Mirabella Approved, Local Residents Honored at Scotch Plains Town Council Meeting

Alexander Smith, local Republican party leader, suggested Township Manager Al Mirabella should focus 100 percent of his time on Scotch Plains rather than serve also as a Union County Freeholder Credits: John Mooney
The MLK Day of Service co-chairs were honored at the Scotch Plains Council meeting on Tuesday, Jan. 20, 2015. Pictured: Councilwoman Rose Checchio, Michelle Abraham Credits: John Mooney
Kevin Glover and Nick Del Negro, who has been a tailor in Scotch Plains for 50 years. Mr. Del Negro's family has been in business for over 100 years and several generations between Italy and the U.S. He is an master of the art of custom hand-made suits, dress shirts, dress pants, dresses, skirts, blouses, and more.  Aside from custom clothing, he also offers impeccable alterations for both men and women. Credits: John Mooney
Deputy Mayor Colleen Gialanella Credits: John Mooney
Llewellyn Jones and Shabbat Bear Credits: John Mooney

SCOTCH PLAINS, NJ -- With the absence of the personal and political animosity that plagued the Scotch Plains Town Council in 2014, Tuesday's meeting moved at a much brisker pace than residents have seen in some time. The Council recognized Michael Gentile, an Eagle Scout,  with a proclamation announcing his achievement, honored Martin Luther King Day of Service co-chairs Michelle Abraham, Amanda Barnett, and Courtney Agnello for their volunteer efforts, and celebrated Nick Del Negro's 50 years as a tailor in in town.

The does not mean the meeting was devoid of fireworks.

During the public comments section of the meeting, local Republican chairman Alexander Smith expressed that he had read through the other resumes submitted for the Township Manager position and questioned how Mr. Mirabella, would be able to be at both places at same time. 

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"I would prefer to see Al concentrate on Scotch Plains full-time," Smith said. "Maybe he can move away from business as usual. There is enough (to do here in Scotch Plains) without him running to Freeholder meetings."
"We looked at many resumes, and I'm convinced we have the right man," said Mayor Kevin Glover. "He is eminently qualified, and it has been a pleasure to have access and exchange of ideas. The unanimous vote is one that I'm proud to be part of."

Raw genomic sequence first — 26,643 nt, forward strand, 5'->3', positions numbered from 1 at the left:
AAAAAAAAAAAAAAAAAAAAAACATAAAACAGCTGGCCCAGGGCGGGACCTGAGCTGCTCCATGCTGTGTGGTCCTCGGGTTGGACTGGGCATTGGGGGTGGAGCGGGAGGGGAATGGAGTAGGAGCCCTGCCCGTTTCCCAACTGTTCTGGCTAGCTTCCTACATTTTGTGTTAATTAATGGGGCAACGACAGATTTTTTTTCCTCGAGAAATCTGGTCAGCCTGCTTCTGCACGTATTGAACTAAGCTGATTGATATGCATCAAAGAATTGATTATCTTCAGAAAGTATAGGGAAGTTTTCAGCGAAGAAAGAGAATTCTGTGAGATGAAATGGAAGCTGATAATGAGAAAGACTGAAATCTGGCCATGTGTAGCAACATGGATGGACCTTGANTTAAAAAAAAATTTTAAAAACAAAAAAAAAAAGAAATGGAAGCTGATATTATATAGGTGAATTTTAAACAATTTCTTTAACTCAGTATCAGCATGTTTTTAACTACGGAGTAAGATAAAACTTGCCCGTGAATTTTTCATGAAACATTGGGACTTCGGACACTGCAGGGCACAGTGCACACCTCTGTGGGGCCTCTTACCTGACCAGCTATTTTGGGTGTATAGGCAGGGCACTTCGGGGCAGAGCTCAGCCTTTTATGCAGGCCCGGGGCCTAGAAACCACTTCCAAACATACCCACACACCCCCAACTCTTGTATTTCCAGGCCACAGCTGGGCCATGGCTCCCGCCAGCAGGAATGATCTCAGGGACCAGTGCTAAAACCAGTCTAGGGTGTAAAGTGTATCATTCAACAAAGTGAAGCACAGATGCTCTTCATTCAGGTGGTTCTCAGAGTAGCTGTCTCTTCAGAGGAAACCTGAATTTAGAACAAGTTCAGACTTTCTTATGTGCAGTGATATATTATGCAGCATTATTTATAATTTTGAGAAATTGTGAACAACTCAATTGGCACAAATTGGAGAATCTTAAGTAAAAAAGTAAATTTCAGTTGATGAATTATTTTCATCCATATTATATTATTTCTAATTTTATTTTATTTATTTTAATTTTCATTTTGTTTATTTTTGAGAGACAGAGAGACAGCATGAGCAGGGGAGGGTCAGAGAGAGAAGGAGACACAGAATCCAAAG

Meanwhile, the Council approved the contract that will pay Mirabella $145,000 per year as Township Manager. Llewellyn Jones, the lone Republican on the governing body, abstained because he wasn't provided a copy of the contract until shortly before the meeting. The remaining four Council members voted in favor.
"There were parts of it I needed to review and further understand before coming to a determination on whether to vote for or against," Jones told TAP into SPF.
Jerry Nielson, a Scotch Plains resident whose wife broke three ribs stumbled on the step leading down from the Park Avenue exit on October 25, 2014, called for better signage and asked for an apology from Mayor Glover for not returning his letter. Glover placed the blame on former Township Manager Jerry Giaimis, whom he said he had tasked with handling the issue. Another resident asked the Mayor and Council to look into a growing rat problem near Westfield Avenue. He and Mr. Mirabella promised to investigate the problem.
Local Republican leader Alexander Smith questioned why there was a "secret ballot" vote at the first Zoning Board of Adjustment (BOA) meeting of the year at which Anthony Gialanella was named chairman. The BOA is now comprised by Gialanella, Chris Abeel, Ken Anderson, Guy Checchio, Rich Fortunato, Dan Sullivan, Chris Thompson, Edward Minall (alternate #1) and Jim Checchio (alternate #2). Checchio and Minall replace long-time members Rich Duthie and Brian Doyle, who were not re-appointed. Vincent Loughlin, Esq. remains the Zoning Board Attorney.
On a lighter note, Councilman Llewellyn Jones brought along his friend, Shabbat Bear, to attend the meeting. Each week, Shabbat Bear goes home with a different student to spend time with and learn about each family. The family takes pictures and records in a journal the adventures Shabbat Bear has each week, and the stories are shared with students at the JCC before her next trip begins. It is a way to show children how different families live, what they do for fun, and their different traditions.
Here is the video link for the Township Council Meeting of January 20, 2015:

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